Officers charged over Katrina body
A jury has charged three current and two former New Orleans police officers in connection with the shooting of a man and burning his body after Hurricane Katrina.
According to earlier published reports, police were using a school as a temporary headquarters on September 2, 2005, when a group of men drove up looking for help for 31-year-old Henry Glover, who had been shot.
One of the men reportedly later told investigators that Glover was still in the back seat when a police officer drove off with his car.
Glover's burned remains later were recovered from the charred car when it turned up near a police station. Prosecutors would not provide details of what they believe happened.
Former officer David Warren was charged with violating Glover's rights by allegedly shooting him to death. Along with a charge of unlawful use of a firearm he faces a possible life sentence and a fine. Warren was immediately arrested and is in federal custody, the Department of Justice said. US Attorney Jim Letten said a federal judge would be asked to order Warren jailed until trial.
Letten also said that under some circumstances, prosecutors can seek a death sentence for a civil rights violation. However, he said the case would require more review before a recommendation to seek the death penalty might be made. Others charged were former Lt. Robert Italiano, Lt. Dwayne Scheuermann, Lt. Travis McCabe and Officer Gregory McRae.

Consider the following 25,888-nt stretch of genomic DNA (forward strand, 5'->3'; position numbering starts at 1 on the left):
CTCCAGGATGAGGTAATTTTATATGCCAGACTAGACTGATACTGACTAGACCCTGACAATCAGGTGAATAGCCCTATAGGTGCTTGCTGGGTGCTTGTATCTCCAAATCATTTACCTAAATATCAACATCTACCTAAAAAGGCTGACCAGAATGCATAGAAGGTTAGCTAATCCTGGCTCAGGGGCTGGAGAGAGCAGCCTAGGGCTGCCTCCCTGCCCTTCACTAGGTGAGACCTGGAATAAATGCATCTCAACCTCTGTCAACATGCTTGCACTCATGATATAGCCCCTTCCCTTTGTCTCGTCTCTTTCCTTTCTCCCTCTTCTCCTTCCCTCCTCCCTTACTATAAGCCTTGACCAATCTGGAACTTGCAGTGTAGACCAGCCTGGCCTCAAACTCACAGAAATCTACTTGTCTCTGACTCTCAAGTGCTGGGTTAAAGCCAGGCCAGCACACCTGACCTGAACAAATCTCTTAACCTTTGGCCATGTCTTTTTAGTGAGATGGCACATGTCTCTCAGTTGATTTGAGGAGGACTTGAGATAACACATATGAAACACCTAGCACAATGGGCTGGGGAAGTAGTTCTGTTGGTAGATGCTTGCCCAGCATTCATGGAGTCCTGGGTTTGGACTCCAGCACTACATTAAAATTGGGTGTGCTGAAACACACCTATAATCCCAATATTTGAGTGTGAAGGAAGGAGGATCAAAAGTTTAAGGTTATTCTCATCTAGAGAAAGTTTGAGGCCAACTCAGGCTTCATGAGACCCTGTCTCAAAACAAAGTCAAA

Scheuermann and McRae are charged with obstructing justice and burning Glover's body and the car in which he was found. They also are accused of assaulting residents who tried to help Glover. If convicted, they each face a maximum sentence of 60 years in prison.
Italiano and McCabe are charged with obstruction of justice for their alleged roles in submitting false reports of the incident and lying to investigators. Italiano, if convicted, faces a maximum prison sentence of 25 years. If convicted, McCabe could get 30 years. Following announcement of the indictment, Letten said the five have a duty to the public, "certainly not to kill them, certainly not to destroy evidence."